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The Australian Jobs Report is out now

The National Career Institute have just released the 2022 version of Australian Jobs, which is a pretty good overview of the state of the labour market with some up-to-date advice for finding and securing work.

I usually like to focus on the second half of these documents because that’s where the labour market analysis resides, but there are also some good points to mention in the job seeker section this time, so I’ve outlined my key takeaways below, but I’d recommend checking out the report if you’re interested in transitions or working with young people.

Their data generally comes from recent (i.e., post-covid) surveys, ABS, and ATO data.

Here are my key takeaways:

 

Great facts for early stage job seekers

There are some good facts early on about the job seeking process. They break down the proportions of places that different jobs are advertised (72% internet, 24% social media, 4% newspapers, and 29% word of mouth) and have some great tips for people without any actual work experience. I really like this little breakdown of the importance of technical skills vs. transferable skills (personal qualities), which essentially shows that three quarters of employers think personal qualities are as-or-more important than technical skills.

This reinforces what we’re seeing among employers when they tell us they can train someone in technical skills (or hire based on the qualification), but they can’t train people in transferable skills.

Emerging and Trending Skills

The report uses data from the Australian Skills Classification to unpack some of the trending skills that employers are looking for. There’s a real focus on social media skills and platforms, which is great to see and reinforces the point that we need to start thinking of our social media presence as essentially a living resume that reflects our career and life experience. This will help people who may in the past have been permanent employees who are now hired on contracts or split their time contracting for multiple companies, and need to constantly be aware of future work opportunities.

They also make use of their new Similar Occupations tool and compare some popular jobs with others that share the same skillset.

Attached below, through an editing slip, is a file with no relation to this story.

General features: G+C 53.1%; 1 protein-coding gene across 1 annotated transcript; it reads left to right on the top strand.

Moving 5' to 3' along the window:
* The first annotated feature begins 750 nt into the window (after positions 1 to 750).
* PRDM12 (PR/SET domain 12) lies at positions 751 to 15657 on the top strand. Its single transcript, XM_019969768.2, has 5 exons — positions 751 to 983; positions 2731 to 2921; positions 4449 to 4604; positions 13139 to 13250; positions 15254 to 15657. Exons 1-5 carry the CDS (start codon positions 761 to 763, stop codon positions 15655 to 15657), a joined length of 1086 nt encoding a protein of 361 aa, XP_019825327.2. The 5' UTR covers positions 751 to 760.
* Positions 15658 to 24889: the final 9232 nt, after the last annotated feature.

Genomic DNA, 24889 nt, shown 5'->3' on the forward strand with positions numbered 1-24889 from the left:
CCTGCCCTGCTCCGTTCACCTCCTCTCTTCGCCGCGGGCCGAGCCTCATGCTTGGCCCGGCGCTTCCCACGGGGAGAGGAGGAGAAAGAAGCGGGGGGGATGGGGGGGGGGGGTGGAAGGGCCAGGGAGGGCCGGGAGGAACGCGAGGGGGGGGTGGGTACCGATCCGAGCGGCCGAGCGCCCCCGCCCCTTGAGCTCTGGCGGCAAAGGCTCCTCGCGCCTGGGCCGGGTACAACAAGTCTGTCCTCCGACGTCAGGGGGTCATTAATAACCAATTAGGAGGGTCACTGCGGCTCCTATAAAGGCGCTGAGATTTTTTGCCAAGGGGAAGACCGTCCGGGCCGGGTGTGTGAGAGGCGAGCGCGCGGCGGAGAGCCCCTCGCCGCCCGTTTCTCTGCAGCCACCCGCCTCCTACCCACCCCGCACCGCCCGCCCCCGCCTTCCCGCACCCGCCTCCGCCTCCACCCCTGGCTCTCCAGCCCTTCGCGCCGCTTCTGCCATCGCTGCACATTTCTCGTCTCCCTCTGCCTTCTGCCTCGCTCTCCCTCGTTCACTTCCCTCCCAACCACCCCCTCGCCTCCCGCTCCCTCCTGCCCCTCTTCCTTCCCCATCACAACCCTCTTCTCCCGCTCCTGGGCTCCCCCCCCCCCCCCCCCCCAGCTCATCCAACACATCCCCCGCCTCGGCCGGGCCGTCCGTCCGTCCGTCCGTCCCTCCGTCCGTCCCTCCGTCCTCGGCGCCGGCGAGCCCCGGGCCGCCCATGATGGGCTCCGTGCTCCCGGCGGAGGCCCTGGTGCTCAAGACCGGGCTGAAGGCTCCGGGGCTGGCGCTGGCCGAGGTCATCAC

The stuff we came here for – the Labour Market Information

There is some great work unpacking the state of the youth labour market, and it’s generally positive:

  • Youth employment surged in 2022,
  • The rise in employment was mostly due to a rise in full-time employment (yay!),
  • The drop in youth employment corresponded with a rise in the participation rate, which is great to see, and
  • Long term youth unemployment decreased by 30%

Youth are still overrepresented in terms of the long-term unemployed, but the signs are positive.

Following the national data, you’ll find a state-by-state breakdown which includes the major changes, then some more general information about jobs by industry or classification which generally reflects the overall national trends.

 

There’s some good data in the jobs by occupation class data

Towards the end of the report there are some good one-page breakdowns of LMI by occupational class. I particularly liked the tables at the bottom of each page which look at the 5 year trends and projected employment growth by the occupation subgroups, which could be very useful when looking at specific areas with students.

Here’s the table from the ‘Managers’ page, which shows significant increases in numbers over the past 5 years, although it’s interesting that they predict much smaller increases in the coming 5 years.

This seems to be repeated throughout the report, for example ICT Professionals have grown by 57.2% over the 5 years to May 2022, but they’re only predicting 26.3% growth to May 2026.

 

The Occupational Matrix is also pretty handy

It’s right at the end of the Report, but it does a pretty good job of allowing you to compare jobs by a range of different factors, and could be great to explore with a cohort. Some of the data is incomplete, so it would be worth explaining to a client or student that the missing data doesn’t mean zero, it just means the data is missing.

Overall, I think the report is a welcome addition to the available resources and well worth a read. You can access the report here.

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